The two-mile tunnel under Lake Michigan proposed by Ellis
Chesbrough in 1863 brought him international fame when it was completed
and, with its remarkable Two-mile Crib intake structure, was heralded as
the eighth wonder of the world. Tunnel construction began in May 1864 and
then continued for 24 hours a day and six days a week. A lower
semicircular arch was dug and built about six feet in advance of the upper
arch. Two men could work side by side, with the miners in front and the
masons laying brick about 10-20 feet behind.
Two small mules were found to work in the tunnel, pulling
railroad cars to move clay out and building materials in. Digging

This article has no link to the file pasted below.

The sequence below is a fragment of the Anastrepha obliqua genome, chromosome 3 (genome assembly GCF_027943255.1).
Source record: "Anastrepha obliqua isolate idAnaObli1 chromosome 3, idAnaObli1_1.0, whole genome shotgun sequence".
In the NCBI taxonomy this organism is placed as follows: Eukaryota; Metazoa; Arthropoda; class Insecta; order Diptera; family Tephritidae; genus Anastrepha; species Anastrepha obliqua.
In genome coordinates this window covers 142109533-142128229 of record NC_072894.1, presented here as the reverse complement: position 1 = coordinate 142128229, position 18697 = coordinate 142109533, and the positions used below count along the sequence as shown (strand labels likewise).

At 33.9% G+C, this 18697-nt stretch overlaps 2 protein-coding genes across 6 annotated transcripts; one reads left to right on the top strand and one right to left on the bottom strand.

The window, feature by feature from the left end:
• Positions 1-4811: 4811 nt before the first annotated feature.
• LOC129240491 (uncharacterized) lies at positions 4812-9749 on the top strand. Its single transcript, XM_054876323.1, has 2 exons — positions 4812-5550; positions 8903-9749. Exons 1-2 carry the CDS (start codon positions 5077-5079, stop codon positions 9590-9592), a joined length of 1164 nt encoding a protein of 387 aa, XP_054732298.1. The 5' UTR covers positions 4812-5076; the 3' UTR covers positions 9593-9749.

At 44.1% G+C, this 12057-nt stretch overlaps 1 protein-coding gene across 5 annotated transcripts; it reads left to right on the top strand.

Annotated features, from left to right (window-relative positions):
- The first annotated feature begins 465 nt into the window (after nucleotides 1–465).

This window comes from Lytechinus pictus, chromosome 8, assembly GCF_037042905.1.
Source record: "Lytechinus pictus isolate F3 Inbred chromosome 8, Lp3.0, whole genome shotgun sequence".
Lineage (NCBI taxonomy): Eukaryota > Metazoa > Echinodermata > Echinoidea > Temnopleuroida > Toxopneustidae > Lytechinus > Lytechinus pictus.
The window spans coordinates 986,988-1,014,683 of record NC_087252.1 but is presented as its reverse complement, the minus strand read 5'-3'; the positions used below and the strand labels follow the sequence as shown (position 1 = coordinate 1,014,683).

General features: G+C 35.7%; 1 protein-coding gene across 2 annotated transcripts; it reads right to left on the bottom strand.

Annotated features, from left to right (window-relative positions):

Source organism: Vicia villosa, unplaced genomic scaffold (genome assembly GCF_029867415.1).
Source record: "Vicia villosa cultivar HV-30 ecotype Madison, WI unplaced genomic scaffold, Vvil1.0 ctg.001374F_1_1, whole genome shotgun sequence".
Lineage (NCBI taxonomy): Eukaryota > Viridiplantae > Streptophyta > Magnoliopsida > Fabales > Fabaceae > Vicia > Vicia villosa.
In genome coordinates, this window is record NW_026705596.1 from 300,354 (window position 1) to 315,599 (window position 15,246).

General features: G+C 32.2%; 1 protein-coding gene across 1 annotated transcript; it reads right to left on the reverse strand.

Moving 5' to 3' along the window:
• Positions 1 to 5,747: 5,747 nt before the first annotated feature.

proceeded first from the shore end and later from the lake end of the
tunnel. Chesbrough and a few other dignitaries descended into the tunnel
to remove the final inches separating the two tunnels in November 1866.
The mayor placed the final masonry stone, and fresh water from the lake
entered the tunnel for the first time with great fanfare in March 1867,
bringing pure unpolluted water into the city through the structure.